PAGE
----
by Tunku ‘Abidin Muhriz. First published in The Malay Mail 11 July 2015

As Ramadhan comes to a close, predictions about what will happen to our country after Raya have been accelerating both in terms of volume and the certainty with which people articulate them. Commentators profess to input carefully considered assumptions and extrapolate a timeline of events, though in reality these are Chinese whispers laden with conspiracy and bias: few armchair analysts are honest enough to keep their personal preferences entirely hidden.

An implausible number of people claim to have “inside knowledge” to augment the legitimacy of their version – sadly, this “inside knowledge” is often contradicted by another’s “inside knowledge”. There are so many “truths” out there, to the glee of the leadership: the longer opposing forces are in disarray, the greater the opportunities to delay and mitigate the damage. Equally, within the opposing forces some enjoy the fact that whatever they hurl will be lapped up by discontented citizens oblivious or inured to the fact that these accusations stem from personal, rather than national, interests.

The most visible evidence might belie contradictory intentions, while leaked documents or images are deemed by loyalists to be forged or photoshopped. We might find it incredulous that anyone could believe that these issues are concocted by foreigners to destabilise and take control of our country; but there are those who find it equally incredulous that we are too stupid to see that the Jews really are taking over. In the meantime, the coverage of the international and local press (let alone social media) suggests a schizophrenia far exceeding whatever can be imagined by the satirical card game Politiko or a hypothetical Malaysian House of Cards.

I do not have any special inside knowledge about the 1MDB saga, the deals made with local or foreign parties to service the debt, or the backroom negotiations between the small coterie of people whose decisions will actually determine the immediate fate of the country.

What I do know is that confidence in our national institutions is near zero, when every action by authority can produce diametrically opposed responses, like the raid on 1MDB’s offices on Wednesday: a seizing of documents in the interests of justice, versus an erasure of evidence.

But let us not mistake the existence of diverse interpretations as the existence of equal legitimacy in them. It might be simple enough to say “there is no smoke without fire”, but the Prime Minister’s failure to unequivocally declare that billions of ringgit did not go into his personal accounts is profoundly disturbing. Even if he is cleared by every institution charged to uphold the law, his office’s trust deficit is intractable, and the divisiveness is incurable. Visit the official Facebook page and you will see the extent to which the once noble office of Prime Minister has been devalued: it will take a heroic figure to restore its previous dignity. The only silver lining is that there are no consequences to critical feedback: freedom of expression has been bestowed by default since there are too many people to chase.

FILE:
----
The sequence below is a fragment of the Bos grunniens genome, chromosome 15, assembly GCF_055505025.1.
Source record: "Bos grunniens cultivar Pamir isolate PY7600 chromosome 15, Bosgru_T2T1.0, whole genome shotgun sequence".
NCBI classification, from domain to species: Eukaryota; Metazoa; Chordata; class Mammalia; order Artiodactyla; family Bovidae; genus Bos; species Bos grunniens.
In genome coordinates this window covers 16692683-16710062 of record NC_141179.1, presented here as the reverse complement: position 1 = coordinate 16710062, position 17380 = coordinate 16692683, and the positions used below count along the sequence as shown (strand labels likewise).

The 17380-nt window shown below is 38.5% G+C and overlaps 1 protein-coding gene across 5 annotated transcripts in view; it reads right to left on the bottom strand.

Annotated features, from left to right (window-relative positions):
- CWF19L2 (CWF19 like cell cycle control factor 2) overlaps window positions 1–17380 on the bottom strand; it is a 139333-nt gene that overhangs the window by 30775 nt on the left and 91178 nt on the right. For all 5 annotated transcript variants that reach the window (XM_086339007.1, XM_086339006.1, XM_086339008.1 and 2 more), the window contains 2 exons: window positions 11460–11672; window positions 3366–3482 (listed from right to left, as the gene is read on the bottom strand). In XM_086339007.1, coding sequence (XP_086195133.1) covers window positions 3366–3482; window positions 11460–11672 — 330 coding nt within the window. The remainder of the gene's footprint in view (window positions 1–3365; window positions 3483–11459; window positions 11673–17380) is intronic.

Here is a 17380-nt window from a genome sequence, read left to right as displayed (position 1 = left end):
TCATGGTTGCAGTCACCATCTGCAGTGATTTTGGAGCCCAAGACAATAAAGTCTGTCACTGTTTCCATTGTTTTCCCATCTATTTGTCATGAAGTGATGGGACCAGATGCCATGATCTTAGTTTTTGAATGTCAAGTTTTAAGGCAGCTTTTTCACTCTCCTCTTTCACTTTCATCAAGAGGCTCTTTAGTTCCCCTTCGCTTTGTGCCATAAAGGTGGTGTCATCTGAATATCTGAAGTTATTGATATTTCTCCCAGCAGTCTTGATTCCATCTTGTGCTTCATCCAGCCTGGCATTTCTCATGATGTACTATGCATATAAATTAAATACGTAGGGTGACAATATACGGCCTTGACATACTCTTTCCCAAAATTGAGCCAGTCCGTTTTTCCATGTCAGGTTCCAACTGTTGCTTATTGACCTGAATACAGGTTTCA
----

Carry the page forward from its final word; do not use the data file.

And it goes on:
Our nation is in dire need of national healing: a restoration of our institutions based on a shared understanding of our history, our constitution and the intentions of our founding fathers. I thought this Prime Minister could deliver that when he said “the days of government knows best are over”, when he promised economic liberalisation and committed to repeal the Sedition Act. But whatever progress he has made has been utterly overshadowed by this crisis which has subverted our institutions. While public confidence was already ebbing in the police, the Attorney General’s Chambers, the decision-makers at taxpayer-funded entities, the political parties and Parliament, now questions are even being asked about Bank Negara.

Still, this institutional degradation is secondary in the minds of millions of families facing increased living costs courtesy of GST, petrol costs moving contrary to global prices, and who are concerned about the value of their shares in Felda Global Ventures and the safety of their savings in Tabung Haji. For thousands of income-taxpaying families, dreams to send their children for an overseas education have been dashed by the dwindling state of the ringgit. And all this before Grexit and a possible Chinese stock market crash.

What can we do after Raya, when “inside knowledge” claims more offerings will be made to the ra’ayat? Much depends on the nature of the offerings and the courage and convictions of those making them, but the main thrust for civil society must be to maximise the chances of transformative leadership. It might be true that some people will be enriched and protected from prosecution at the end: sadly, this may be a necessary price to pay for an opportunity at national healing.

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Tunku ‘Abidin Muhriz is Founding President of IDEAS

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